By Stevie Ray
First published in the Business Journal Newspapers
“I am so sorry. We have been experiencing an extremely high volume of business.” Those were the first words I heard from a mortgage company I am using to refinance properties that I own. I had contacted them in early October, seeking to take advantage of dropping interest rates. It was now December, with no closing in sight. This meant I would pay another month of the original mortgage, costing me a lot of money. I sent an email to my broker, detailing how much capital their mistake had cost me. He kicked the matter up to his boss, who assigned someone else to resolve the issue. This person apologized, offered an excuse for the delay, and promised to finish the refinance quickly. After another missed deadline, I contacted my original broker again. This time I said that, since their company caused the delay, they should discount their fee to accommodate for my loss. He agreed. I am still waiting for a closing date.
Jump now to a take-out noodle restaurant. My wife and I ordered online for pick-up at the store. When we get home, my wife’s dish was not what she ordered. She called the restaurant, and the young man said, “Oh yeah. Sorry, we’ve been really busy. Your order is right here if you want to come and pick it up.” She drove back to the restaurant, where they handed her the correct order. Nothing else.
What do a mortgage company, a noodle shop, and most businesses, have in common? A keen focus on attracting new customers, and a poor job of keeping them. Millions of dollars are wasted on advertising to get customers in the door because front-line staff are not trained in how to keep them.
When Gordon Bethune took over Continental Airlines in the early ‘90s, the company was the worst in the airline industry. Two trips to bankruptcy court, a revolving door of CEOs, lagging sales, and appalling passenger satisfaction ratings meant he was in for a long, hard job getting the company back on track (yes, I used a train metaphor for an airline). Within one year, the company was not only profitable, but rated as the top in the airline industry.
Bethune made some smart business decisions, such as cancelling unprofitable routes, but the change he made that caused the greatest impact (and got the greatest push-back from his peers), was to trust the front-line staff to handle customer service issues, and to give them the power to do whatever it took to please the customer. If a passenger had a bad experience, whoever had contact with that person—flight attendant, gate attendant, ticket clerk—not only had permission to make things right, but they also had the tools to do so—whether it was an upgrade to first class, a free meal, or free airline miles. Other business leaders told Bethune that front-line staff could not be trusted to handle delicate customer service issues, and “they would give away the farm.” To the contrary, staff at Continental respected the need for the company to make a profit. In fact, they discovered that most upset passengers were satisfied with a free ice cream cone from the food court. Just like a free rice-cereal treat from the noodle ship would have been enough for my wife. Tiny costs can reap huge payoffs.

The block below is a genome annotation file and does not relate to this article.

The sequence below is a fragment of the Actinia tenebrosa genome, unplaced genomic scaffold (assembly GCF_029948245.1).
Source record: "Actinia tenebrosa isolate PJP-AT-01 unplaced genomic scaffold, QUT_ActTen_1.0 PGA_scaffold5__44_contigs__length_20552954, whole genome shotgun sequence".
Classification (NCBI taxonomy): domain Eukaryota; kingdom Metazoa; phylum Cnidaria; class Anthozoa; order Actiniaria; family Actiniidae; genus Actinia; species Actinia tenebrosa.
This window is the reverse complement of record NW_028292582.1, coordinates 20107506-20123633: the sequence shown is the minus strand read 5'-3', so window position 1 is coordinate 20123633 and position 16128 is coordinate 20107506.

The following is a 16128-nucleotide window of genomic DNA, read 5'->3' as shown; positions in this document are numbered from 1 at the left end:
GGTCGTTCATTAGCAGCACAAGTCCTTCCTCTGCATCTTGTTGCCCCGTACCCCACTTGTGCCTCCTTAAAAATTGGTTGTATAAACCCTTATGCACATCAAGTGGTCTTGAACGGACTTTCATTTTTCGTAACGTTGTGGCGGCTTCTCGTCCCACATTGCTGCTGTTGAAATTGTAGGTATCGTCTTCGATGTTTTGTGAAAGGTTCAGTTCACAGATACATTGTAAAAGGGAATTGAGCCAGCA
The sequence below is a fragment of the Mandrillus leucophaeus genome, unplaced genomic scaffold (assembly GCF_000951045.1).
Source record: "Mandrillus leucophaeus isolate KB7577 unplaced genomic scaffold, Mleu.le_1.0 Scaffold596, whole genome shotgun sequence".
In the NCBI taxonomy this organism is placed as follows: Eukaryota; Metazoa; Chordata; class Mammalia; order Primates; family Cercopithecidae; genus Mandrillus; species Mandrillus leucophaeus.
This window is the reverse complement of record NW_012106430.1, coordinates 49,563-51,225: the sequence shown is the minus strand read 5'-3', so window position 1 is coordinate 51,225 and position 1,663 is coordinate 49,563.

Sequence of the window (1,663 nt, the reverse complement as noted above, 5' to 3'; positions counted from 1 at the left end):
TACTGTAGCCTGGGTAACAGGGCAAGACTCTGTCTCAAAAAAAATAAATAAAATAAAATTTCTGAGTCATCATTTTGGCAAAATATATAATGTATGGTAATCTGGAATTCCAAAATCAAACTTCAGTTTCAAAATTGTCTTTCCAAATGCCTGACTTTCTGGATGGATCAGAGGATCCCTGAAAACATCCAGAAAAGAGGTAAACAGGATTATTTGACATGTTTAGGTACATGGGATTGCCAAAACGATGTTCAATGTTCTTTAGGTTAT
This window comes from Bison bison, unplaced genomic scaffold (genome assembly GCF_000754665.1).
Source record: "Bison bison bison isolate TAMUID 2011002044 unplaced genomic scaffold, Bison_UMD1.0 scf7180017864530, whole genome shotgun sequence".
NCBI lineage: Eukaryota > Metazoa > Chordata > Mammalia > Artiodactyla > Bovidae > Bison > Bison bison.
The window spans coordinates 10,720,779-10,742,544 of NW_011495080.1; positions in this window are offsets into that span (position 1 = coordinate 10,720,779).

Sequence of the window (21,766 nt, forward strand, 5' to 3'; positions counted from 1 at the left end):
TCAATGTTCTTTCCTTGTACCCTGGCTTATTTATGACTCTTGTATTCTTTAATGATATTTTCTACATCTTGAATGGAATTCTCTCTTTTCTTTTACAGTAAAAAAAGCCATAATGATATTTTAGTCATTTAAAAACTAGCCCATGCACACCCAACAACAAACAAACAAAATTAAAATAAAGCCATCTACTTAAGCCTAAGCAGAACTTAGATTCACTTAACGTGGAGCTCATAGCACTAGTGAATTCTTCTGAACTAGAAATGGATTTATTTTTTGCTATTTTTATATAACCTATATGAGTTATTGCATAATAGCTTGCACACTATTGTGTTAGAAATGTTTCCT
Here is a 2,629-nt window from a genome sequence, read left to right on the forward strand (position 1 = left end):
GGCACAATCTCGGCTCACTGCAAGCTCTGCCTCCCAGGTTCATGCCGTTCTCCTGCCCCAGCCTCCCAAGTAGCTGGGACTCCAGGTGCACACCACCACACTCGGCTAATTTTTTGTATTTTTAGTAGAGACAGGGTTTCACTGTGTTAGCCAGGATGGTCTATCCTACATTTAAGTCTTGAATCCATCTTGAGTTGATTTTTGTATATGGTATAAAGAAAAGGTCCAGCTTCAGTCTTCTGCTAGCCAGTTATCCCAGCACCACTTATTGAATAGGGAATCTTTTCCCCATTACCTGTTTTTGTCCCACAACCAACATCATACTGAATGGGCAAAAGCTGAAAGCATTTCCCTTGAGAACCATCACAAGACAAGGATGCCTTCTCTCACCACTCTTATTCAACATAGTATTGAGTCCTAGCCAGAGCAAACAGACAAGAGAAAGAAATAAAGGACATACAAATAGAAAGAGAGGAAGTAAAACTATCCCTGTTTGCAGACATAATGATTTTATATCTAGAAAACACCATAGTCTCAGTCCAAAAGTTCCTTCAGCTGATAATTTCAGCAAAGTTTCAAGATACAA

When I speak with front-line staff at workshops or conferences about customer service issues they say, “It’s not our fault,” and “What are we supposed to do about it?” These attitudes point to a failing of training, as well as management. The fix involves simple rules.
Rule 1: Whoever deals with a customer must be empowered to fix the problem.
Rule 2: Never give the customer a reason or excuse for your failure.
Rule 3: Never let a mistake go by without offering something to make up for it. Create a list of possible amends for staff to refer to when needed.
Rule 4: If the customer must tell you how to make things right, you have failed at your job, and you should not expect to see that customer again.
Trust your front-line staff to solve customer problems. Otherwise, you will spend a lot more money to find new patrons.
Stevie Ray is a nationally recognized corporate speaker and trainer, helping companies improve communication skills, customer service, leadership, and team management. He can be reached at www.stevierays.org or email@example.com.